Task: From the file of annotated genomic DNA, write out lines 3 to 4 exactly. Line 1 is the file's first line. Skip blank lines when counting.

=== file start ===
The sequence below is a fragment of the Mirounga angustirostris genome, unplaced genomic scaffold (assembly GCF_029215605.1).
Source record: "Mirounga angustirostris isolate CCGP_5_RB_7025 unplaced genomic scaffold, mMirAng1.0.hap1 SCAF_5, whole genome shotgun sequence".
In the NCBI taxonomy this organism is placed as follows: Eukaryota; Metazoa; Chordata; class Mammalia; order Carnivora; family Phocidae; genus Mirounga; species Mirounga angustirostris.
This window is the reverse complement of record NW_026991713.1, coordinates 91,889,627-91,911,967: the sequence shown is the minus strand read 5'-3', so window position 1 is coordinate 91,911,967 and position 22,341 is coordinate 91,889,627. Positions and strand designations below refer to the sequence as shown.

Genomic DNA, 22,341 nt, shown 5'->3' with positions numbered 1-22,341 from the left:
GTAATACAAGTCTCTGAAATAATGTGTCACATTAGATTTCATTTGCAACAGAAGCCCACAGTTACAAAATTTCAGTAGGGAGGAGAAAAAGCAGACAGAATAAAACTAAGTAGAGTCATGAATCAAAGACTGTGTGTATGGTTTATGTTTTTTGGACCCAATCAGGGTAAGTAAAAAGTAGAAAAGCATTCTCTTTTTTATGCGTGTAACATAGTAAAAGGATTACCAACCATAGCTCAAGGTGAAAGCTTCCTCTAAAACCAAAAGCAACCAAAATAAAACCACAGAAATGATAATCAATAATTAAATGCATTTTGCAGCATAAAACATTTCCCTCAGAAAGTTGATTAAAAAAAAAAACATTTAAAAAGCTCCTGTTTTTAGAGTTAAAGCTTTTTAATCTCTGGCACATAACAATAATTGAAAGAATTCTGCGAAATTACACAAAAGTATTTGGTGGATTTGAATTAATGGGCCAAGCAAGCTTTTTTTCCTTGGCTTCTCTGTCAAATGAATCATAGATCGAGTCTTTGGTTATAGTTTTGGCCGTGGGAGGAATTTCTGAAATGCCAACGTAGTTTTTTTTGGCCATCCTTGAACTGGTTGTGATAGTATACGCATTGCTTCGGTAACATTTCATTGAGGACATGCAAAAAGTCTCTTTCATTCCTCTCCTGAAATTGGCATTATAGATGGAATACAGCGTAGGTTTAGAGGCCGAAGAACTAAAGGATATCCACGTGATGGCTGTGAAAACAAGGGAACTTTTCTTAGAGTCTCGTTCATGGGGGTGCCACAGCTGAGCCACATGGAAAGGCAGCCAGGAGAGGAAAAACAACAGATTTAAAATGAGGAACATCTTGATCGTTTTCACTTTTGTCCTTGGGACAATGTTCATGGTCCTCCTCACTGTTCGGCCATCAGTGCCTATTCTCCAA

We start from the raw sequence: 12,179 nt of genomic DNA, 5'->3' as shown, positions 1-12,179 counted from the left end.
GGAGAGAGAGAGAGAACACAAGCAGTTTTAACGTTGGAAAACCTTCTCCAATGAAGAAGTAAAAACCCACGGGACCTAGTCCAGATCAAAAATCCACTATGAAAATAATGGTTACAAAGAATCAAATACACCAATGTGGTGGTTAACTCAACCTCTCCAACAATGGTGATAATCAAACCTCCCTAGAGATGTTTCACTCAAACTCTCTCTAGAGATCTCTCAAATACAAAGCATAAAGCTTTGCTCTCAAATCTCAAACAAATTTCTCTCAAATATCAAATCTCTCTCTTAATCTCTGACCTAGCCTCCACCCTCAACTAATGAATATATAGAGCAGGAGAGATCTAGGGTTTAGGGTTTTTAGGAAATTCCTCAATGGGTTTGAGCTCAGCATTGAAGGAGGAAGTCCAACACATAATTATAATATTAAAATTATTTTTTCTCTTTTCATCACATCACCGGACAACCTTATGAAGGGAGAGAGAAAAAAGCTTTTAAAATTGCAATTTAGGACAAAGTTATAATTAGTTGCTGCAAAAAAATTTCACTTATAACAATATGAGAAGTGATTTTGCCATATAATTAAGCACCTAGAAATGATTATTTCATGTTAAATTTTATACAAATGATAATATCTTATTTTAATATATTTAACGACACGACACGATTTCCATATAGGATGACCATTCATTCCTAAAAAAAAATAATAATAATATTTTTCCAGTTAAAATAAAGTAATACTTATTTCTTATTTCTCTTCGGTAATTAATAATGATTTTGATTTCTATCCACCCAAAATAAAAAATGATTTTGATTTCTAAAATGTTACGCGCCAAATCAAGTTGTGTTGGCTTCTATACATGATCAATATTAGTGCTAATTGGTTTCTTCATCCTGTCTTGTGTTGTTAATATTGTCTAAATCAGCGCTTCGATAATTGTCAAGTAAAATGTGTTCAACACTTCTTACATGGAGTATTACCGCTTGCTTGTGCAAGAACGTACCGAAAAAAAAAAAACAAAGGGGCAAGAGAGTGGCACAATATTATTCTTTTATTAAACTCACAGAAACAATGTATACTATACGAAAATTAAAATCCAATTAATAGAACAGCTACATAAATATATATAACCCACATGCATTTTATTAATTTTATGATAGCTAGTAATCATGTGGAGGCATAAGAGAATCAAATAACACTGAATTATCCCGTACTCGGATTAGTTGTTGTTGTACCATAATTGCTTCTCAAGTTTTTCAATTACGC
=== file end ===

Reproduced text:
In the NCBI taxonomy this organism is placed as follows: Eukaryota; Metazoa; Chordata; class Mammalia; order Carnivora; family Phocidae; genus Mirounga; species Mirounga angustirostris.
This window is the reverse complement of record NW_026991713.1, coordinates 91,889,627-91,911,967: the sequence shown is the minus strand read 5'-3', so window position 1 is coordinate 91,911,967 and position 22,341 is coordinate 91,889,627. Positions and strand designations below refer to the sequence as shown.